General warrants i 310
474
Hunter Mr i 13 14
475
172 Twisss travels in Spain 1
477
Patriotism i
478
Williams Mrs Anna i 127 228 252 323
483
India of the government in ii 451
484
catalogue of works proposed to
486
23 c
487
Lloyd Mr the Quaker ii 31
492
Modern Characters from Shakspeare ii 206
502
48 211 273
503

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Página 294 - Sir, you do not know it to be good or bad till the judge determines it. I have said that you are to state facts fairly; so that your thinking, or what you call knowing, a cause to be bad must be from reasoning, must be from your supposing your arguments to be weak and inconclusive.
Página 140 - Is not a Patron, My Lord, one who looks with unconcern on a Man struggling for Life in the water and when he has reached ground encumbers him with help?
Página 237 - When I was running about this town a very poor fellow, I was a great arguer for the advantages of poverty; but I was, at the same time, very sorry to be poor. Sir, all the arguments which are brought to represent poverty as no evil, show it to be evidently a great evil. You never find people labouring• to convince you that you may live very happily upon a plentiful fortune. So you hear people talking how miserable a king must be ; and yet they all wish to be in his place.
Página 139 - I had exhausted all the art of pleasing which a retired and uncourtly scholar can possess. I had done all that I could; and no man is well pleased to have his all neglected, be it ever so little.
Página 140 - The notice which you have been pleased to take of my labours, had it been early, had been kind ; but it has been delayed till I am indifferent, and cannot enjoy it ; till I am solitary, and cannot impart it ; till I am known, and do not want it.
Página 241 - One day when I was at her house, I put on a very grave countenance, and said to her, ' Madam, I am now become a convert to your way of thinking. I am convinced that all mankind are upon an equal footing ; and to give you an unquestionable proof, Madam, that I am in earnest, here is a very sensible, civil, well-behaved fellow-citizen, your footman; I desire that he may be allowed to sit down and dine with us.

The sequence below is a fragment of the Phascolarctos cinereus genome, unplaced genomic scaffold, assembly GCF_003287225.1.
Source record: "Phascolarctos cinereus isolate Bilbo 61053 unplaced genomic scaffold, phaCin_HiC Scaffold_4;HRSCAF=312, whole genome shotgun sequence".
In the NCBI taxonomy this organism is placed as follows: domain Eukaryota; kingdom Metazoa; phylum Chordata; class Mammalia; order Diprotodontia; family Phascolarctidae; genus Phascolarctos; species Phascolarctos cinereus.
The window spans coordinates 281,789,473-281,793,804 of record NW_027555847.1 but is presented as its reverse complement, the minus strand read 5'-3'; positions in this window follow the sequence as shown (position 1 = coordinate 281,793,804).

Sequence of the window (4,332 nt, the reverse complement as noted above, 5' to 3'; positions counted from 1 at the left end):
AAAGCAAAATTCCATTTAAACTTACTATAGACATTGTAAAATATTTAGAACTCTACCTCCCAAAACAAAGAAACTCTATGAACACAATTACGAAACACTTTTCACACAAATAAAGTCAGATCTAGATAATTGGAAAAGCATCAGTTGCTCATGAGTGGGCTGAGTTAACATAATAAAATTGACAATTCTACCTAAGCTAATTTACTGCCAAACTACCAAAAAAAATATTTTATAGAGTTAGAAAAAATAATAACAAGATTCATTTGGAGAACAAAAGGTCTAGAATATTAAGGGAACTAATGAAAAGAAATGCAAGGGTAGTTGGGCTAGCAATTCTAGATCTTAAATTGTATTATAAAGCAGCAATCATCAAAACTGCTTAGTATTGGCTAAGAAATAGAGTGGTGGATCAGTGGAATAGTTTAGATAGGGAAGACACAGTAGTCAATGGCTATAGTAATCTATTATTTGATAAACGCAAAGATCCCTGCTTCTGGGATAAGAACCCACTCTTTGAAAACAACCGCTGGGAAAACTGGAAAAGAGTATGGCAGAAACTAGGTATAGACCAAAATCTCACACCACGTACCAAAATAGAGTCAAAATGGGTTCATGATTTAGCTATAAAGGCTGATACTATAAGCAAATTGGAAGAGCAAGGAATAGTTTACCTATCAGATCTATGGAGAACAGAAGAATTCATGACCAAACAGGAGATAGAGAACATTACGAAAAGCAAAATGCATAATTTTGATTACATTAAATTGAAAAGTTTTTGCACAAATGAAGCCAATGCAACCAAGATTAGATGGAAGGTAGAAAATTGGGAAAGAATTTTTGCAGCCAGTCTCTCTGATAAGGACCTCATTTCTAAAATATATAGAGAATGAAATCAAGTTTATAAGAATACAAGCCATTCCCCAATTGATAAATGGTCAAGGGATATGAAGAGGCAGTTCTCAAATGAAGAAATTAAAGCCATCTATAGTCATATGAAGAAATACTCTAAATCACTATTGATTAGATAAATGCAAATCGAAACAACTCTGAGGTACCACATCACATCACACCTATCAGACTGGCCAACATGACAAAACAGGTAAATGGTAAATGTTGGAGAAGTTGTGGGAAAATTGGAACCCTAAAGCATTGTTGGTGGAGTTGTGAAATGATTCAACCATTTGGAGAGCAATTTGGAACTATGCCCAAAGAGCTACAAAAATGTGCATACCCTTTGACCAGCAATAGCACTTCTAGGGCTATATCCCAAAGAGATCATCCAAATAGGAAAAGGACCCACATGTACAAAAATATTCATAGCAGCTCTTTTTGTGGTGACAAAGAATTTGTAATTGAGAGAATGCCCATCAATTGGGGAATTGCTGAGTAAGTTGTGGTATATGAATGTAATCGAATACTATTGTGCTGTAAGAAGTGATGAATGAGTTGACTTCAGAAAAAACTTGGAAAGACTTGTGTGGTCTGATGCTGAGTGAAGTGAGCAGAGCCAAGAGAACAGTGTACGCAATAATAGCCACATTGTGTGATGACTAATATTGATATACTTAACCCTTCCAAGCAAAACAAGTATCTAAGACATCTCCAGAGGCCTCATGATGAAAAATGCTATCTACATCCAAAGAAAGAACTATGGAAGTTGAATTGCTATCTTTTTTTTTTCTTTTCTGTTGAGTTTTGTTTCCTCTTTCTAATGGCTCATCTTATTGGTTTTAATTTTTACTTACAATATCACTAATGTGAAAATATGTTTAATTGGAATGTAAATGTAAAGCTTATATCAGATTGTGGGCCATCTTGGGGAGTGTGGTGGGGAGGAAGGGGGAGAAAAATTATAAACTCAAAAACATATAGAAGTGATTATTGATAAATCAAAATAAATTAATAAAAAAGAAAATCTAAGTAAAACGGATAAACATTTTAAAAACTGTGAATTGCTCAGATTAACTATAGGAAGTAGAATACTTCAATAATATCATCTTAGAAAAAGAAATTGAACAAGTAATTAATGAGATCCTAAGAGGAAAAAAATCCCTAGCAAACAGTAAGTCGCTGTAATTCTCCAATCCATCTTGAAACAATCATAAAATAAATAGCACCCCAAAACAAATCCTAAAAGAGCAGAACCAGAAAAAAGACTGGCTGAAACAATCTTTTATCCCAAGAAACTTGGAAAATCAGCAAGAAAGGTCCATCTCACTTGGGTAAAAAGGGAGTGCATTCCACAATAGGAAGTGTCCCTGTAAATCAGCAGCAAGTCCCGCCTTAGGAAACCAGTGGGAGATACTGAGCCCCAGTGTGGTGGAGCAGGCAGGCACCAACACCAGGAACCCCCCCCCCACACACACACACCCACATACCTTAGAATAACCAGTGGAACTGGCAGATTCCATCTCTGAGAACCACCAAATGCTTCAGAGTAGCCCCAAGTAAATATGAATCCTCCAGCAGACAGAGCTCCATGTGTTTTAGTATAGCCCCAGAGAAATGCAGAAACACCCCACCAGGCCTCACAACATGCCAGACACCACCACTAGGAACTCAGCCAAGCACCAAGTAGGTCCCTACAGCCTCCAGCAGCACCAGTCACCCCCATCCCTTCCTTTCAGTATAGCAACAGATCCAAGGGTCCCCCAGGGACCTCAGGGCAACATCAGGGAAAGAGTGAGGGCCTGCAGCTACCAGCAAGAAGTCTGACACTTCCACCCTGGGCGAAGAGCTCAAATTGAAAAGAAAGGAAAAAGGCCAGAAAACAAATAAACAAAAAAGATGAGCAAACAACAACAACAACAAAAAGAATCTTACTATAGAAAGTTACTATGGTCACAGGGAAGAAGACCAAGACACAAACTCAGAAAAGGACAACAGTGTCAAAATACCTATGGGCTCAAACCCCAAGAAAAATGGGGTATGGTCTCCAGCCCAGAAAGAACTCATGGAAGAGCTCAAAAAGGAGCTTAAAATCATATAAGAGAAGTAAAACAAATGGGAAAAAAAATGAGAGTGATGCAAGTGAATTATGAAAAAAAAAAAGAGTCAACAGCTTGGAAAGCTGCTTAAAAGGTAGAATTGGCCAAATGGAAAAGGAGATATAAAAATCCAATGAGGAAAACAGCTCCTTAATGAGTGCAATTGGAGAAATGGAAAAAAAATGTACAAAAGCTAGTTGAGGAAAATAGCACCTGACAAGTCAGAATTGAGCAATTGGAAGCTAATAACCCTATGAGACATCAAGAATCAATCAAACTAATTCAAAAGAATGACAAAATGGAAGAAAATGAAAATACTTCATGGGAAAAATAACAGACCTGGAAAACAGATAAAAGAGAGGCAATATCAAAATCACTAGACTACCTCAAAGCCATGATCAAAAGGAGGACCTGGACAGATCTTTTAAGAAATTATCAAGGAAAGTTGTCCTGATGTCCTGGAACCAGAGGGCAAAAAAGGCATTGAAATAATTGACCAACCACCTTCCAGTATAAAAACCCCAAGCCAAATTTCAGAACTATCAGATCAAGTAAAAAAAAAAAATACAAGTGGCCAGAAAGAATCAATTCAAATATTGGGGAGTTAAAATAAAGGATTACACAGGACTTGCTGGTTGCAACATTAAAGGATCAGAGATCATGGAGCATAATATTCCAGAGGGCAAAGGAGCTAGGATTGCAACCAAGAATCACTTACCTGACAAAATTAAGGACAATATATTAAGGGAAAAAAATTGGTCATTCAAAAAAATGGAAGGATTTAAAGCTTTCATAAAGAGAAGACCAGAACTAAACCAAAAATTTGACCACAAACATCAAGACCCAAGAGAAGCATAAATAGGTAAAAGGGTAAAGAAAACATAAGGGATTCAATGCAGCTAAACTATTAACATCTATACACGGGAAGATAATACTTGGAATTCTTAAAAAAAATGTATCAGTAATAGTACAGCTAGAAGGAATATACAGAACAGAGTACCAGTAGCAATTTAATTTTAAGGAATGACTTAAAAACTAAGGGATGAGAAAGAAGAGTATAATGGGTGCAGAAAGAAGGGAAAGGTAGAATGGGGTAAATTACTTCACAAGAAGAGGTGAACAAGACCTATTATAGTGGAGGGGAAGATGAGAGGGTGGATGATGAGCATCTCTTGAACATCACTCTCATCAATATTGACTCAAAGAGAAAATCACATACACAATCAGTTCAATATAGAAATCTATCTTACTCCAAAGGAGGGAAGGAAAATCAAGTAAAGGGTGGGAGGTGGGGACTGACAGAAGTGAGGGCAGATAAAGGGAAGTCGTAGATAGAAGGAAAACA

Página 223 - I was dressed and found that his landlady had arrested him for his rent, at which he was in a violent passion. I perceived that he had already changed my guinea, and had got a bottle of Madeira and a glass before him.
Página 250 - I could not find words to express what I felt upon this unexpected and very great mark of his affectionate regard. Next day, Sunday, July 31, I told him I had been that morning at a meeting of the people called Quakers, where I had heard a woman preach. JOHNSON. " Sir, a woman's preaching is like a dog's walking on his hind legs. It is not done well ; but you are surprised to find it done at all.
Página 9 - There are many who think it an Act of Piety to hide the Faults or Failings of their Friends, even when they can no longer suffer by their Detection; we therefore see whole Ranks of Characters adorned with uniform Panegyrick, and not to be known from one another, but by extrinsick and casual Circumstances. "Let me remember...
Página 139 - Dictionary is recommended to the public, were written by your Lordship. To be so distinguished, is an honour, which, being very little accustomed to favours from the great, I know not well how to receive, or in what terms to acknowledge.